Whether you are a pro athlete or maintaining good health with regular workouts, it’s common to feel post-exercise muscle soreness. A change in intensity or activity activates the muscles in different ways and might engage new muscles.
As a result, small tears in the muscle fibers occur. This response is healthy because it helps the muscle grow and get stronger. But you’ll feel the effects of it for a few days.
How Long Does Muscle Soreness Last?
You might notice muscle soreness immediately after your exercise session – known as acute soreness. Within 12 hours after you finish exercising, it’s common for the muscles to tighten up or start aching. Most people find that the soreness peaks between 48 – 72 hours later. This pain is known as delayed-onset muscle soreness.
The length of recovery depends on your overall fitness and the intensity of your exercise session. Sometimes, the discomfort improves quickly. Other times, it takes a few days until you are back to normal.
7 Tips to Speed Up Your Recovery
You can do a few things to speed up your recovery time and get back to your regular exercise routine again. Try these tips to find the muscle soreness recovery that works best for you:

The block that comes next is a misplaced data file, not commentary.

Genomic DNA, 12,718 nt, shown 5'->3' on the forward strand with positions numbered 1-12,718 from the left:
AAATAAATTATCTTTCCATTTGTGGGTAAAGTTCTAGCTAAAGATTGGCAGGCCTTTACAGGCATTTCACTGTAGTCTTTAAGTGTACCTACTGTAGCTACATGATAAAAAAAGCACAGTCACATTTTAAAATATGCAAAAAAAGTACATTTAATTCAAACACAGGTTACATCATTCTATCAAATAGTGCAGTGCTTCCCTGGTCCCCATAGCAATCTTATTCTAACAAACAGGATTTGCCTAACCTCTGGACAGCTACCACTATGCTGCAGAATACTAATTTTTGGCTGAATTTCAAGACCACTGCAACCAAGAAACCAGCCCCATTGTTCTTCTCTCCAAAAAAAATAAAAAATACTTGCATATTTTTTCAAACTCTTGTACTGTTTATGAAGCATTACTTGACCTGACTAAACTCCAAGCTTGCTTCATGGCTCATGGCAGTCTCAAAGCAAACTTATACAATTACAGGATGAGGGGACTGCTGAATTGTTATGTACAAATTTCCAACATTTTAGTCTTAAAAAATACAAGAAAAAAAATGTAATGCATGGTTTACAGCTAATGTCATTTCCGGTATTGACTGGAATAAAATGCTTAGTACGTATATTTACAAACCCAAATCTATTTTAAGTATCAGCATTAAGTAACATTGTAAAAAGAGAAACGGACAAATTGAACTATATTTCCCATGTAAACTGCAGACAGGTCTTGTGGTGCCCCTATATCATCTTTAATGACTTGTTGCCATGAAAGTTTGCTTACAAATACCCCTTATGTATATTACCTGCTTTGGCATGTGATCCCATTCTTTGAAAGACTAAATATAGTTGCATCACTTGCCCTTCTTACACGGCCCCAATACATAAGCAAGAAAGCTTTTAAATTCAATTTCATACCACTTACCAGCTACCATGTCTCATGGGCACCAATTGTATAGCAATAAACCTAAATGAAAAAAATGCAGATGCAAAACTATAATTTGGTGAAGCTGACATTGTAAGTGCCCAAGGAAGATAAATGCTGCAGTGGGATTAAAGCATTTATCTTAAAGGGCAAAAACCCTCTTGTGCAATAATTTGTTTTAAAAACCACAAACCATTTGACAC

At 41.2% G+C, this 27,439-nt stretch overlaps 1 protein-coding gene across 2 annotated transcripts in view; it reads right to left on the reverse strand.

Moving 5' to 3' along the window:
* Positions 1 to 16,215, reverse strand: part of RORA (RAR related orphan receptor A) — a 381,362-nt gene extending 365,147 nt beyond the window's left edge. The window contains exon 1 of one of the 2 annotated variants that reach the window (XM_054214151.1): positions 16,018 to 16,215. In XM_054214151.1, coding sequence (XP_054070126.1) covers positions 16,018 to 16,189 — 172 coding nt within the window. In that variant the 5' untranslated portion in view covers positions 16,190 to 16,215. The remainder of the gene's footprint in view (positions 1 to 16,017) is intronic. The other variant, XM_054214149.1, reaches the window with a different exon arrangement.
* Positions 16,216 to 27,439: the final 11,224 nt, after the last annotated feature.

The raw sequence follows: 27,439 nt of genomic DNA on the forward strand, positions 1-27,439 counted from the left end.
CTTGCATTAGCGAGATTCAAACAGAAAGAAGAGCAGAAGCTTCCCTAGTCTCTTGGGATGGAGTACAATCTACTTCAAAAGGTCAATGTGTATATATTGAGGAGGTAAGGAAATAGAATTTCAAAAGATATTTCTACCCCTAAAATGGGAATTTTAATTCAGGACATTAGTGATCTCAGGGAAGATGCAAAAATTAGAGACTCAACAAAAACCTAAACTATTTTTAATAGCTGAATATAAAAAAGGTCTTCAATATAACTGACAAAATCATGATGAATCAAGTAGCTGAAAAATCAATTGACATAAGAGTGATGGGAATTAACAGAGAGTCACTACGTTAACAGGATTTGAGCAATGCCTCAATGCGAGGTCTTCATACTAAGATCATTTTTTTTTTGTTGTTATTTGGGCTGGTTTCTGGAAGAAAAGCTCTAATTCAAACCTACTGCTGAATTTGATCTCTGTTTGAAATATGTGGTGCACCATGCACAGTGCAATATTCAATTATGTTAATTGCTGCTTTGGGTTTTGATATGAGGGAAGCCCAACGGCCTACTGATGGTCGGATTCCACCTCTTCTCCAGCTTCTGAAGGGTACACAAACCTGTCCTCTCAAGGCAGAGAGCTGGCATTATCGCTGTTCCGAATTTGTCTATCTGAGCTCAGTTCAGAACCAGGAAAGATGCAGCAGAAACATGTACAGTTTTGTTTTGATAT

- Stretch the Muscles: Gentle stretching is beneficial to loosen up the muscles and improve your flexibility. Stretch at the end of your workout and again when you feel you need to loosen things up. It can be helpful to stretch first thing in the morning and again before bed. Also, proactively stretch before future workouts to minimize muscle soreness later on.
- Ice and Heat: Applying cold and warm compresses to the muscles can help with recovery. Ice reduces inflammation and swelling. Heat increases blood flow. Try placing an ice pack on the affected muscles for 15 minutes. Also, take a hot bath with Epsom salt to loosen things up.
- Pain Medications: If the pain is interfering with your daily activities, you might take over-the-counter medications. Follow the dosage instructions for nonsteroidal anti-inflammatories (NSAIDs) such as Advil or generic ibuprofen.
- Massage and Topical Creams: Massage the muscles to work out the lactic acid and speed up recovery. Invest in a massage gun, or use this as an excuse to schedule a professional massage. If needed, add a topical over-the-counter cream. Popular brands include IcyHot or Aspercreme.
- Rest and Recovery: Even though you are anxious to continue your exercise, give yourself time to recover so you don’t injure the muscles. Rest is just as important as the workout to allow the muscles to rebuild between training sessions. Listen to your body and set a reasonable workout schedule that makes you feel good.
- Use Antioxidant Supplements: Some people find it helpful to use antioxidant supplements, such as fish oil or turmeric. These supplements have potent anti-inflammatory compounds that can help the body during recovery.